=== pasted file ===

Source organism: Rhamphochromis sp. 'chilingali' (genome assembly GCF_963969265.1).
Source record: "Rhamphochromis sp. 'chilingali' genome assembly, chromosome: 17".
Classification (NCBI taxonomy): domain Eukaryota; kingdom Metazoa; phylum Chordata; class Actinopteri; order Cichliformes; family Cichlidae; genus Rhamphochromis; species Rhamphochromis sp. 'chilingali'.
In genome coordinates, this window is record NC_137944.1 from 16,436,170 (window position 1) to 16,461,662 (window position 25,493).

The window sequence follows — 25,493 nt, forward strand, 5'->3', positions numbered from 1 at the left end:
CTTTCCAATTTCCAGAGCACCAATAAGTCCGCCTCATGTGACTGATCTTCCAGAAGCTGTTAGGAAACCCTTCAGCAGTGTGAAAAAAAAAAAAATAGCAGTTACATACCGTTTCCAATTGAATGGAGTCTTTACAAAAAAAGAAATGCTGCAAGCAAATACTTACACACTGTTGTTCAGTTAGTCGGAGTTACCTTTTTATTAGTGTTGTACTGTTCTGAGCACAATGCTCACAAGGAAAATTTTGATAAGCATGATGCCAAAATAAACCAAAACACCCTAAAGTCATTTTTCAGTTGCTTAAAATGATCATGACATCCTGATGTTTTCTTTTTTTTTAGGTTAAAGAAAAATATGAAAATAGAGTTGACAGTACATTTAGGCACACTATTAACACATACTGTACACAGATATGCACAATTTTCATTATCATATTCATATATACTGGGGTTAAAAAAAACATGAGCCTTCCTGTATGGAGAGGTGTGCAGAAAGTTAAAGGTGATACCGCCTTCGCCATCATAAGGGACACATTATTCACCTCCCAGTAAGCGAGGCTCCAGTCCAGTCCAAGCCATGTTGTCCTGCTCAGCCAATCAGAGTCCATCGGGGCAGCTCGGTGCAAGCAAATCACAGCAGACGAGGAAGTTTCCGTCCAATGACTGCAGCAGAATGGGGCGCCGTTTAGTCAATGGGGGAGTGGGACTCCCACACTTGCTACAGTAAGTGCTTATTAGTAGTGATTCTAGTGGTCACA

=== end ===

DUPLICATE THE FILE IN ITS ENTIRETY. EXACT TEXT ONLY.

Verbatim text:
Source organism: Rhamphochromis sp. 'chilingali' (genome assembly GCF_963969265.1).
Source record: "Rhamphochromis sp. 'chilingali' genome assembly, chromosome: 17".
Classification (NCBI taxonomy): domain Eukaryota; kingdom Metazoa; phylum Chordata; class Actinopteri; order Cichliformes; family Cichlidae; genus Rhamphochromis; species Rhamphochromis sp. 'chilingali'.
In genome coordinates, this window is record NC_137944.1 from 16,436,170 (window position 1) to 16,461,662 (window position 25,493).

The window sequence follows — 25,493 nt, forward strand, 5'->3', positions numbered from 1 at the left end:
CTTTCCAATTTCCAGAGCACCAATAAGTCCGCCTCATGTGACTGATCTTCCAGAAGCTGTTAGGAAACCCTTCAGCAGTGTGAAAAAAAAAAAAATAGCAGTTACATACCGTTTCCAATTGAATGGAGTCTTTACAAAAAAAGAAATGCTGCAAGCAAATACTTACACACTGTTGTTCAGTTAGTCGGAGTTACCTTTTTATTAGTGTTGTACTGTTCTGAGCACAATGCTCACAAGGAAAATTTTGATAAGCATGATGCCAAAATAAACCAAAACACCCTAAAGTCATTTTTCAGTTGCTTAAAATGATCATGACATCCTGATGTTTTCTTTTTTTTTAGGTTAAAGAAAAATATGAAAATAGAGTTGACAGTACATTTAGGCACACTATTAACACATACTGTACACAGATATGCACAATTTTCATTATCATATTCATATATACTGGGGTTAAAAAAAACATGAGCCTTCCTGTATGGAGAGGTGTGCAGAAAGTTAAAGGTGATACCGCCTTCGCCATCATAAGGGACACATTATTCACCTCCCAGTAAGCGAGGCTCCAGTCCAGTCCAAGCCATGTTGTCCTGCTCAGCCAATCAGAGTCCATCGGGGCAGCTCGGTGCAAGCAAATCACAGCAGACGAGGAAGTTTCCGTCCAATGACTGCAGCAGAATGGGGCGCCGTTTAGTCAATGGGGGAGTGGGACTCCCACACTTGCTACAGTAAGTGCTTATTAGTAGTGATTCTAGTGGTCACA